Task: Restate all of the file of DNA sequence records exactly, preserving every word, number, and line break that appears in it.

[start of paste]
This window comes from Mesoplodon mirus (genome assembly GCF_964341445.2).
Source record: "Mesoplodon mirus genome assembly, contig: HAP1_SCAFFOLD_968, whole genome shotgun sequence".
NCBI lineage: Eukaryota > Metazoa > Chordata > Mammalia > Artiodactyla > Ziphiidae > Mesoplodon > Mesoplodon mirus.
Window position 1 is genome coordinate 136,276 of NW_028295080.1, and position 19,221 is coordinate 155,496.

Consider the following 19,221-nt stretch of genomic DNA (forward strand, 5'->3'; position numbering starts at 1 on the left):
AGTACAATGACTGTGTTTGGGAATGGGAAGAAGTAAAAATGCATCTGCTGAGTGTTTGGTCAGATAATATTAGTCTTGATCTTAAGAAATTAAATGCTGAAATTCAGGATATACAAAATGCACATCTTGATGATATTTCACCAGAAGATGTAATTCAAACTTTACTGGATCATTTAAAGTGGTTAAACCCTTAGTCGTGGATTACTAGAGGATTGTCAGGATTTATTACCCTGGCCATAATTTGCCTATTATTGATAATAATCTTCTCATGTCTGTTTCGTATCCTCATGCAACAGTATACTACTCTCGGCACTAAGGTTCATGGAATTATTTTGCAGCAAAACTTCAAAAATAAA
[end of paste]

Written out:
This window comes from Mesoplodon mirus (genome assembly GCF_964341445.2).
Source record: "Mesoplodon mirus genome assembly, contig: HAP1_SCAFFOLD_968, whole genome shotgun sequence".
NCBI lineage: Eukaryota > Metazoa > Chordata > Mammalia > Artiodactyla > Ziphiidae > Mesoplodon > Mesoplodon mirus.
Window position 1 is genome coordinate 136,276 of NW_028295080.1, and position 19,221 is coordinate 155,496.

Consider the following 19,221-nt stretch of genomic DNA (forward strand, 5'->3'; position numbering starts at 1 on the left):
AGTACAATGACTGTGTTTGGGAATGGGAAGAAGTAAAAATGCATCTGCTGAGTGTTTGGTCAGATAATATTAGTCTTGATCTTAAGAAATTAAATGCTGAAATTCAGGATATACAAAATGCACATCTTGATGATATTTCACCAGAAGATGTAATTCAAACTTTACTGGATCATTTAAAGTGGTTAAACCCTTAGTCGTGGATTACTAGAGGATTGTCAGGATTTATTACCCTGGCCATAATTTGCCTATTATTGATAATAATCTTCTCATGTCTGTTTCGTATCCTCATGCAACAGTATACTACTCTCGGCACTAAGGTTCATGGAATTATTTTGCAGCAAAACTTCAAAAATAAA